November 9 – 13, 2015

Peabody Energy agrees to greater disclosures of financial risks

Peabody Energy, the world’s biggest private sector coal company, has agreed to make more robust disclosures to its investors about the financial risks it faces from future government policies and regulations related to climate change and other environmental issues that could reduce demand for its product.


World Bank warns climate change could add 100 million poor by 2030

Without the right policies to keep the poor safe from extreme weather and rising seas, climate change could drive over 100 million more people into poverty by 2030, the World Bank said on Sunday. In a report, the bank said ending poverty would be impossible if global warming and its effects on the poor were not accounted for in future development efforts.


Liberal government going all in on climate change agenda

All Liberal cabinet ministers have been charged with ensuring the success of the new Canadian government’s commitments on climate change, Foreign Affairs Minister Stéphane Dion said in an interview Wednesday as he prepares to engage the country’s diplomatic corps in the international fight against global warming.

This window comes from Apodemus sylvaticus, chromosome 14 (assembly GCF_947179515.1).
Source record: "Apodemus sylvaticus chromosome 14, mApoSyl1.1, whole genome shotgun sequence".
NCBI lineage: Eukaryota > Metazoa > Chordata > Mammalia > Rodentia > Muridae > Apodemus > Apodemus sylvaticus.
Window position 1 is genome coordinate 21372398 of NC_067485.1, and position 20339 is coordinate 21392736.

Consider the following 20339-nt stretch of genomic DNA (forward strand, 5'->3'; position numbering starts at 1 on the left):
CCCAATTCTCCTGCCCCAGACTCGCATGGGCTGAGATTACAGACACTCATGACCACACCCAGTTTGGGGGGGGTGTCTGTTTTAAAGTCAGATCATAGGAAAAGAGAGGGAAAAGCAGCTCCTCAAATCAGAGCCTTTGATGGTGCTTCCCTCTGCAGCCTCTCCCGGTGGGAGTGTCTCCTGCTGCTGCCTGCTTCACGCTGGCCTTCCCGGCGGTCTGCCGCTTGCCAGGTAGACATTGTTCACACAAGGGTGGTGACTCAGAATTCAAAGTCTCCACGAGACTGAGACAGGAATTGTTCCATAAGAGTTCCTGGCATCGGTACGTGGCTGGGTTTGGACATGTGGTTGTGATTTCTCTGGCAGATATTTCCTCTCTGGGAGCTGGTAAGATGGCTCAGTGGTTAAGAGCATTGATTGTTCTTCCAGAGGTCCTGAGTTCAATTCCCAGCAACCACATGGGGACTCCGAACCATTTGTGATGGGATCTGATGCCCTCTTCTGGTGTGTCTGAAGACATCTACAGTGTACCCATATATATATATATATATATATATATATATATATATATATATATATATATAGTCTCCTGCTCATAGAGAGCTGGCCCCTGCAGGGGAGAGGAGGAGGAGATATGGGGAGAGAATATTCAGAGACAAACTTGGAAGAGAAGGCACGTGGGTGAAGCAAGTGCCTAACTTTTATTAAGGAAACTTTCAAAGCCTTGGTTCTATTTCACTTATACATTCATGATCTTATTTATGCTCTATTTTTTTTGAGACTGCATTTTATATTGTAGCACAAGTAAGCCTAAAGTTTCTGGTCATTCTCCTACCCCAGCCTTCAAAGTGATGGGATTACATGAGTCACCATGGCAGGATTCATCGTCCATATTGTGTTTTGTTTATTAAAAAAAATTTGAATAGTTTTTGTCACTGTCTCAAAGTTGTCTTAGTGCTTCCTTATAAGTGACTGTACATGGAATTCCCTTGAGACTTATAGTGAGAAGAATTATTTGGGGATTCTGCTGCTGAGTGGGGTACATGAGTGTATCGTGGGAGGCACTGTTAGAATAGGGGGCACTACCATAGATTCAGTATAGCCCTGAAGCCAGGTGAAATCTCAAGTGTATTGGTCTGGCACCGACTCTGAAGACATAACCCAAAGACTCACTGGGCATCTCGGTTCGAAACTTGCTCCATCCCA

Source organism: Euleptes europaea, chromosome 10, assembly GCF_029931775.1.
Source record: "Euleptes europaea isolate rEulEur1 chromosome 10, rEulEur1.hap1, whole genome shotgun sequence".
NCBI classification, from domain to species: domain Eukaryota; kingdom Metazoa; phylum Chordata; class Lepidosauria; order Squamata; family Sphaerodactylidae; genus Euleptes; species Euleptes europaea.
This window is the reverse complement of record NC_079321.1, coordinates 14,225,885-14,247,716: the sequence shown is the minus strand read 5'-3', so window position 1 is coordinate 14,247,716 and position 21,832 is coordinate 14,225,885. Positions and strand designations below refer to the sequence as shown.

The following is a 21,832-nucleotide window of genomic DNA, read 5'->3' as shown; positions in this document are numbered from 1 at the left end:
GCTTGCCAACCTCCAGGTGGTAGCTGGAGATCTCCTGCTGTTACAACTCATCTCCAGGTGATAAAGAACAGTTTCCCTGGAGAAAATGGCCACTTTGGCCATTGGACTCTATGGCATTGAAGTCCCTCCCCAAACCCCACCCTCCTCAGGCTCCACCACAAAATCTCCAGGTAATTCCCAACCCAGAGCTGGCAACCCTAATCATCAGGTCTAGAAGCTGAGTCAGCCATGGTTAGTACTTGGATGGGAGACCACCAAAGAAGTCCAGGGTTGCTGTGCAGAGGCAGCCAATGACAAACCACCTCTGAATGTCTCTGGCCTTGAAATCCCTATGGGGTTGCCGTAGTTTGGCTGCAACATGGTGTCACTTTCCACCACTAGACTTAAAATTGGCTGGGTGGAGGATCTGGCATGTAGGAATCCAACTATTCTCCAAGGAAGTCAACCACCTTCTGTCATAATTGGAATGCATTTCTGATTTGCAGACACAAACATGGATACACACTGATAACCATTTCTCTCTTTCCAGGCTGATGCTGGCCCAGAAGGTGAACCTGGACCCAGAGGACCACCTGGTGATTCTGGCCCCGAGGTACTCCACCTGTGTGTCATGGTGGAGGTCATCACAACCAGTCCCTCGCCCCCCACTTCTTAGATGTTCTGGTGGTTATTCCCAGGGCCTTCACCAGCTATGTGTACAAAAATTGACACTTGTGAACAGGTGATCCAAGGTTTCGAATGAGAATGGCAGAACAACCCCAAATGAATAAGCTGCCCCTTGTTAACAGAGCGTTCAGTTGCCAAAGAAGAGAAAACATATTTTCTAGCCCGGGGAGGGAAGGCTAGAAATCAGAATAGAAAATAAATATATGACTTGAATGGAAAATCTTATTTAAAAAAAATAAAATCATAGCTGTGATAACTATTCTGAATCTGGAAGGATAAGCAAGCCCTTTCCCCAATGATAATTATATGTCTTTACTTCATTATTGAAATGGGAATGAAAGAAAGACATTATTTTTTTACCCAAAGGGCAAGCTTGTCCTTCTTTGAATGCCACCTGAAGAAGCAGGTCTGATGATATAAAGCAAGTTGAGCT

Reducing pollution and congestion in Oslo

The new Oslo city council is moving ahead with plans to eliminate all private vehicles from central Oslo over the next four years. While the details have yet to be finalized, city council plans on replacing automobile transportation in the city centre with alternatives that include 60 kilometres of new bike lanes, a new subsidy for the purchasing of e-bikes and a significant expansion of its already-robust public transit system.


Reliance Power, Indian electricity behemoth, has turned toward renewables

In a notable measure of the pace of transformation across global energy markets, Indian power behemoth Reliance Power is changing its business strategy. Public statements, company reports and press coverage all point to a shift from coal-fired electricity generation to renewables at Reliance. It’s a change worth paying attention to because of the sheer size of Reliance, one of the biggest three Indian power conglomerates in the world’s second most populous country.


If the US had a price on carbon, would Keystone XL have made sense?

In announcing the State Department’s decision to reject the permit application for the proposed Keystone XL pipeline, President Obama focused on how this decision fits into the broader context of international negotiations on climate change. With this decision made, Harvard Professor James Stock decided to step back and look at the KXL decision from the perspective of environmental economics.


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